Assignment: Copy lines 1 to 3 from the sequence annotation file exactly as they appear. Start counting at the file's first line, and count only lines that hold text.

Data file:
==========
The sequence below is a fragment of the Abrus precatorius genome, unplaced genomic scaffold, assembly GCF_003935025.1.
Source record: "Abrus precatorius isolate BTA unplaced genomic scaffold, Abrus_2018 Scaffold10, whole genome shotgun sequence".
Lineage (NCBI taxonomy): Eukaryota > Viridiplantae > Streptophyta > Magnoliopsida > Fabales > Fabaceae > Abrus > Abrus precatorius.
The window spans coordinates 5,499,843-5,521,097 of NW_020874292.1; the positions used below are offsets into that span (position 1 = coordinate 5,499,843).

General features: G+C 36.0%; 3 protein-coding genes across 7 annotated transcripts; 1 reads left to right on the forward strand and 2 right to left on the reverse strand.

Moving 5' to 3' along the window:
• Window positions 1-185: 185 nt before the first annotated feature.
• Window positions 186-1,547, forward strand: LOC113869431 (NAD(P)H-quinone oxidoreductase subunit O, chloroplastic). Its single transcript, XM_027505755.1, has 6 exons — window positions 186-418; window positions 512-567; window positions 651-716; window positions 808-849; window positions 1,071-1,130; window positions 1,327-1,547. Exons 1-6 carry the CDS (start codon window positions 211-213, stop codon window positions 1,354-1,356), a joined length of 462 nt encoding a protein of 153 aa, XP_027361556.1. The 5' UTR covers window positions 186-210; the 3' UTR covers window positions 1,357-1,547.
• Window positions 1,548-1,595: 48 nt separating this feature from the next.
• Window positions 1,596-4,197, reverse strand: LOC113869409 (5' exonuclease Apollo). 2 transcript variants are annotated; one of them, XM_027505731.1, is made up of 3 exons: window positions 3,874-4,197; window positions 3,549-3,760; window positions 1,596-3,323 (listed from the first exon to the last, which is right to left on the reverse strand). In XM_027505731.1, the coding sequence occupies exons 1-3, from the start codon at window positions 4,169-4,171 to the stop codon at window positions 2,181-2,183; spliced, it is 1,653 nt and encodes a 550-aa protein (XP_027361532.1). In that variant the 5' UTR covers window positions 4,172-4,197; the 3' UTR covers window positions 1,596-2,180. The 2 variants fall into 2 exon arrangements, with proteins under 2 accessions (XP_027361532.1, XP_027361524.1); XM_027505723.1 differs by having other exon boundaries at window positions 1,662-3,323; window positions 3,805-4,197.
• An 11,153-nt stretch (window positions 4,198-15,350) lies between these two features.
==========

The sequence below is a fragment of the Abrus precatorius genome, unplaced genomic scaffold, assembly GCF_003935025.1.
Source record: "Abrus precatorius isolate BTA unplaced genomic scaffold, Abrus_2018 Scaffold10, whole genome shotgun sequence".
Lineage (NCBI taxonomy): Eukaryota > Viridiplantae > Streptophyta > Magnoliopsida > Fabales > Fabaceae > Abrus > Abrus precatorius.